2298
                10.1038/s41419-020-2298-2
                6997353
                32015325
                f57ec7c7-4b70-474c-979d-2f59f58c07fb
                © The Author(s) 2020

                Open Access This article is licensed under a Creative Commons Attribution 4.0 International License, which permits use, sharing, adaptation, distribution and reproduction in any medium or format, as long as you give appropriate credit to the original author(s) and the source, provide a link to the Creative Commons license, and indicate if changes were made. The images or other third party material in this article are included in the article’s Creative Commons license, unless indicated otherwise in a credit line to the material. If material is not included in the article’s Creative Commons license and your intended use is not permitted by statutory regulation or exceeds the permitted use, you will need to obtain permission directly from the copyright holder. To view a copy of this license, visit http://creativecommons.org/licenses/by/4.0/.

                History
                : 4 November 2019
                : 15 January 2020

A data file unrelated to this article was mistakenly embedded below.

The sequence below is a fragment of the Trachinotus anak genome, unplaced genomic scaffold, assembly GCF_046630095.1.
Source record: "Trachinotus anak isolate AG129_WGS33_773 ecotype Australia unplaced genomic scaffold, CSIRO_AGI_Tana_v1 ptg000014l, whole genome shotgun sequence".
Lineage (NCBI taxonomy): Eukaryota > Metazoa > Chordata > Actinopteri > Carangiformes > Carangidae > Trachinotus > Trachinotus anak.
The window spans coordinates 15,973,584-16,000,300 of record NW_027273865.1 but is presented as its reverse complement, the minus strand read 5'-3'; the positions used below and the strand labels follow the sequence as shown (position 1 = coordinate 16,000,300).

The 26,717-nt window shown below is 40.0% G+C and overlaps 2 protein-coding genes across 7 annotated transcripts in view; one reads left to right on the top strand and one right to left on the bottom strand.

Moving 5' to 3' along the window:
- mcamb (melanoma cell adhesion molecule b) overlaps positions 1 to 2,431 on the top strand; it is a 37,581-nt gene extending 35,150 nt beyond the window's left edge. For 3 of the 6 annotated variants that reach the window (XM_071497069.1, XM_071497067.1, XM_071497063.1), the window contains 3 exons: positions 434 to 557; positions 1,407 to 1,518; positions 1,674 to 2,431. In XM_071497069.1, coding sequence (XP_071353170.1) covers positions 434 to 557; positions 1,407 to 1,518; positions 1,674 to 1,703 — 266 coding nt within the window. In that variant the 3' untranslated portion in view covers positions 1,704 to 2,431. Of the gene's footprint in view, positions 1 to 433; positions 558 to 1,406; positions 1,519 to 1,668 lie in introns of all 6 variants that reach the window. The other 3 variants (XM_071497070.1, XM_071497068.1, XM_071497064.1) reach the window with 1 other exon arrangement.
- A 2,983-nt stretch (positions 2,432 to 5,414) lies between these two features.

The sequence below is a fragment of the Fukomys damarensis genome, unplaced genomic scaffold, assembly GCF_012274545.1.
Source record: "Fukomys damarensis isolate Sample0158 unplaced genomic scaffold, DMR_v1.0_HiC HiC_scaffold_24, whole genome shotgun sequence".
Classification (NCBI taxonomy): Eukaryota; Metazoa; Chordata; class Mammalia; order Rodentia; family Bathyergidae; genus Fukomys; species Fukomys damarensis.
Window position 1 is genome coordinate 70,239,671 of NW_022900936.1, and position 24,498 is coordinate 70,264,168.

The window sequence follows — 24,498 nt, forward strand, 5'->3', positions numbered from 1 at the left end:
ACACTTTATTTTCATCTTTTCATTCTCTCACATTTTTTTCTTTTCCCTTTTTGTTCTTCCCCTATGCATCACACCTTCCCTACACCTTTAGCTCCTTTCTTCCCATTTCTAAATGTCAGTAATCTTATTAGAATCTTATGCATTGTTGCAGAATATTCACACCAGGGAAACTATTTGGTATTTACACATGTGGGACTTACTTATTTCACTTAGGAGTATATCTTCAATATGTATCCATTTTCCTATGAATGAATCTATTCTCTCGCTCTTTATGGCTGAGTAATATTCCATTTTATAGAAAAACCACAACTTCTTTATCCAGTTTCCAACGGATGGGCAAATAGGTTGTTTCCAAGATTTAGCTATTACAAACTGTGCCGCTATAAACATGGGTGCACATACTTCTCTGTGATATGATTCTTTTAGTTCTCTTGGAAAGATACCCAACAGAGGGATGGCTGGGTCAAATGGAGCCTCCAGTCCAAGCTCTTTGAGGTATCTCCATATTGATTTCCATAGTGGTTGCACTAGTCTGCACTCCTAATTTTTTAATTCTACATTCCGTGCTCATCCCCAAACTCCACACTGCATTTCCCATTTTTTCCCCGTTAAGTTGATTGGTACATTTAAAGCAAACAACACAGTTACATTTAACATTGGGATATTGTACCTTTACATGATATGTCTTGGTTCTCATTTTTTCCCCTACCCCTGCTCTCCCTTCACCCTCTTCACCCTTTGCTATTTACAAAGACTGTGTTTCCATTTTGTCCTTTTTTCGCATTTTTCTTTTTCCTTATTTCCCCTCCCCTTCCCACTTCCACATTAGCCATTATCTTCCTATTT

: 22 January 2020
                Funding
                Funded by: FundRef https://doi.org/10.13039/501100011002, National Science Foundation of China | National Natural Science Foundation of China-Yunnan Joint Fund (NSFC-Yunnan Joint Fund);
                Award ID: No.81770639
                Award Recipient :
                Funded by: FundRef https://doi.org/10.13039/501100009592, Beijing Municipal Science and Technology Commission;
                Award ID: No. Z191100006619038
                Award Recipient :
                Funded by: FundRef https://doi.org/10.13039/501100002799, Capital Medical University (CMU);
                Award ID: No.1192070312
                Award Recipient :
                Categories
                Review Article
                Custom metadata
                © The Author(s) 2020

                Cell biology
                cell death,cell signalling
                Cell biology
                cell death, cell signalling